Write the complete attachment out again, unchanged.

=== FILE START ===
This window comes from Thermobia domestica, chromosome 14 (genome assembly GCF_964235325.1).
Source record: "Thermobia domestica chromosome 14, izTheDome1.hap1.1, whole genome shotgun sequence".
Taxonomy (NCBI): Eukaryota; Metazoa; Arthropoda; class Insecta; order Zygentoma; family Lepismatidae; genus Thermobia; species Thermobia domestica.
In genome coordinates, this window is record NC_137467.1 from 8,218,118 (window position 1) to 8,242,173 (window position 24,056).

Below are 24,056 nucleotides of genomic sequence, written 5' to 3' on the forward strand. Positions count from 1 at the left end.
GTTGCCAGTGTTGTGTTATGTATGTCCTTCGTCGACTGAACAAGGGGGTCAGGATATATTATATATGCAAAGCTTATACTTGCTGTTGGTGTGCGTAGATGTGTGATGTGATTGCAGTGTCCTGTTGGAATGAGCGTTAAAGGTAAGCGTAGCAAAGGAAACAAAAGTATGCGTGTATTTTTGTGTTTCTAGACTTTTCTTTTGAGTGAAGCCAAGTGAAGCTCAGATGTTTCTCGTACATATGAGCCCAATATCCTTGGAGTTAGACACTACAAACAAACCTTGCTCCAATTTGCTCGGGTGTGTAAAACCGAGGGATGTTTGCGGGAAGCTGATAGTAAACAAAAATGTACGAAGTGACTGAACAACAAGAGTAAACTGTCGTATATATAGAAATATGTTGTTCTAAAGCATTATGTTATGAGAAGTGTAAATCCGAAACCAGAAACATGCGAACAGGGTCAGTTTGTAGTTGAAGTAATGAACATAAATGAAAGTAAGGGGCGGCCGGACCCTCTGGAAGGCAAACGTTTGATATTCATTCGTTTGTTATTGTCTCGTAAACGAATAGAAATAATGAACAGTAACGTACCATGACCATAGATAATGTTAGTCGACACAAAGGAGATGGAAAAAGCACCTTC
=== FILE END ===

This window comes from Thermobia domestica, chromosome 14 (genome assembly GCF_964235325.1).
Source record: "Thermobia domestica chromosome 14, izTheDome1.hap1.1, whole genome shotgun sequence".
Taxonomy (NCBI): Eukaryota; Metazoa; Arthropoda; class Insecta; order Zygentoma; family Lepismatidae; genus Thermobia; species Thermobia domestica.
In genome coordinates, this window is record NC_137467.1 from 8,218,118 (window position 1) to 8,242,173 (window position 24,056).

Below are 24,056 nucleotides of genomic sequence, written 5' to 3' on the forward strand. Positions count from 1 at the left end.
GTTGCCAGTGTTGTGTTATGTATGTCCTTCGTCGACTGAACAAGGGGGTCAGGATATATTATATATGCAAAGCTTATACTTGCTGTTGGTGTGCGTAGATGTGTGATGTGATTGCAGTGTCCTGTTGGAATGAGCGTTAAAGGTAAGCGTAGCAAAGGAAACAAAAGTATGCGTGTATTTTTGTGTTTCTAGACTTTTCTTTTGAGTGAAGCCAAGTGAAGCTCAGATGTTTCTCGTACATATGAGCCCAATATCCTTGGAGTTAGACACTACAAACAAACCTTGCTCCAATTTGCTCGGGTGTGTAAAACCGAGGGATGTTTGCGGGAAGCTGATAGTAAACAAAAATGTACGAAGTGACTGAACAACAAGAGTAAACTGTCGTATATATAGAAATATGTTGTTCTAAAGCATTATGTTATGAGAAGTGTAAATCCGAAACCAGAAACATGCGAACAGGGTCAGTTTGTAGTTGAAGTAATGAACATAAATGAAAGTAAGGGGCGGCCGGACCCTCTGGAAGGCAAACGTTTGATATTCATTCGTTTGTTATTGTCTCGTAAACGAATAGAAATAATGAACAGTAACGTACCATGACCATAGATAATGTTAGTCGACACAAAGGAGATGGAAAAAGCACCTTC